Top Gear Pre-built Medical Kit


Important again! How else do you light your fire? We've had this one time when we actually forgot to carry something that seems so insignificant. Long story short, the experience wasn't pleasant. While you may think of all the primal methods of lighting a fire with stones and twigs, nothing beats the ease of using a matchstick or even better, a lighter. They are really cheap, though the expensive fancy ones like the stormproof ones are the ones that I generally use. Don't get me wrong, I do like lighters and they are much better in terms of durability and storability but I really like the primal feel that a matches gives. Tuck one of these in your backpack for all your camping trips. You can additionally add a few newspapers in your backpack as a hack to start a fire really quick. P.S. A little Kerosense/Alcohol/Gasoline carried does help too.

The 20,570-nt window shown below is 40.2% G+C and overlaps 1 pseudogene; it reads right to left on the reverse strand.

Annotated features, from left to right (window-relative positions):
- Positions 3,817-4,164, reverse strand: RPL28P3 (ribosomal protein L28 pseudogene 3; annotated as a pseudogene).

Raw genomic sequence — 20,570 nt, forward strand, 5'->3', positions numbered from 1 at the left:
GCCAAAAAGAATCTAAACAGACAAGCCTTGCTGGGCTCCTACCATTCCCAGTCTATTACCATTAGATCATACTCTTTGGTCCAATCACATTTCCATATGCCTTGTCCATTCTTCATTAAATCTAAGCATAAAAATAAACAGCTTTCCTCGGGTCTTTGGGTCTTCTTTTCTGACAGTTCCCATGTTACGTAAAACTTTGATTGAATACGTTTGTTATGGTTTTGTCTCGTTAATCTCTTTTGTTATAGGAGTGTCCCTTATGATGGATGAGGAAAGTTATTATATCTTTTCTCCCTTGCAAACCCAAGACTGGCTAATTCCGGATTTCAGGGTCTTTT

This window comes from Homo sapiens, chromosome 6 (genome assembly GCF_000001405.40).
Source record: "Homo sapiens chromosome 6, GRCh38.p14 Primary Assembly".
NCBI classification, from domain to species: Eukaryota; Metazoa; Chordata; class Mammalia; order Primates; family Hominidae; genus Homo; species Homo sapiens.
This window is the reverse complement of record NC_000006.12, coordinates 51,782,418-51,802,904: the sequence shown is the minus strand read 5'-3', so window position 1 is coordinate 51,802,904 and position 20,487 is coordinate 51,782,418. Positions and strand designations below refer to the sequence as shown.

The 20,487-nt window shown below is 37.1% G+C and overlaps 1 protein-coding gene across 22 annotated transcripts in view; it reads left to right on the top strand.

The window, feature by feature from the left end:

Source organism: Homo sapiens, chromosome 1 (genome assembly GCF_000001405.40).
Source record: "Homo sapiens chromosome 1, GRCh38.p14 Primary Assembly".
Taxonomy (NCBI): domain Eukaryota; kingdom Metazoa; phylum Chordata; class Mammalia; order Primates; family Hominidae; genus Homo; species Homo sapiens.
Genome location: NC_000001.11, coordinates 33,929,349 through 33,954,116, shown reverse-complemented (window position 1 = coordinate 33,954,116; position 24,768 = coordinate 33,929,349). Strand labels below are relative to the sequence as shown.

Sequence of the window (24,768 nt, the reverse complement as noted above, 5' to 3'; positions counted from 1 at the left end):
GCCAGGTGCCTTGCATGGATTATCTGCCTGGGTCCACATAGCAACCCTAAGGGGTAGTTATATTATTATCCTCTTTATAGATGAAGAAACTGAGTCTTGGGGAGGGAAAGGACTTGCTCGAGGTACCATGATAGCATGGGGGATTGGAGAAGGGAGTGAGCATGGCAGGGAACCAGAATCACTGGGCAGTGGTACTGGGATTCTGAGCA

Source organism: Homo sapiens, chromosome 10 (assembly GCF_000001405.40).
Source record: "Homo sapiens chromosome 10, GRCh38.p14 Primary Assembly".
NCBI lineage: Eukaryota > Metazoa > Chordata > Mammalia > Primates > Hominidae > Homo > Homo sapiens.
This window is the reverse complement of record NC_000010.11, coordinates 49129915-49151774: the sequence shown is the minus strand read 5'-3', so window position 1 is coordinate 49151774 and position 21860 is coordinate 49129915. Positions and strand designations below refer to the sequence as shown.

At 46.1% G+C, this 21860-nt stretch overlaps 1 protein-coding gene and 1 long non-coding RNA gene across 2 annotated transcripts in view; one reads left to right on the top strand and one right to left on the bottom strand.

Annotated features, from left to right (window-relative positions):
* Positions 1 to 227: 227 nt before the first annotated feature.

Stormproof matches - recommended
Swiss Military Lighter (Best seller on Amazon)

Windproof Jet Flame Lighter (Can melt metal too!)

Tarpaulin Sheet
A tarpaulin sheet can be mainly used for mainly three purposes on a camping trip; as a ground sheet, as an extra rain cover or as a sheet to lie on. Most of the times the rain cover that is provided with the tent doe not suffice. The Tarpaulin sheet can be used along with the tent anchors to build an extra layer of protection on the tent. Incase if it's not the monsoons, you can use it to build an extra layer of comfort beneath your tent. This helps increase the life span of the tent's floor.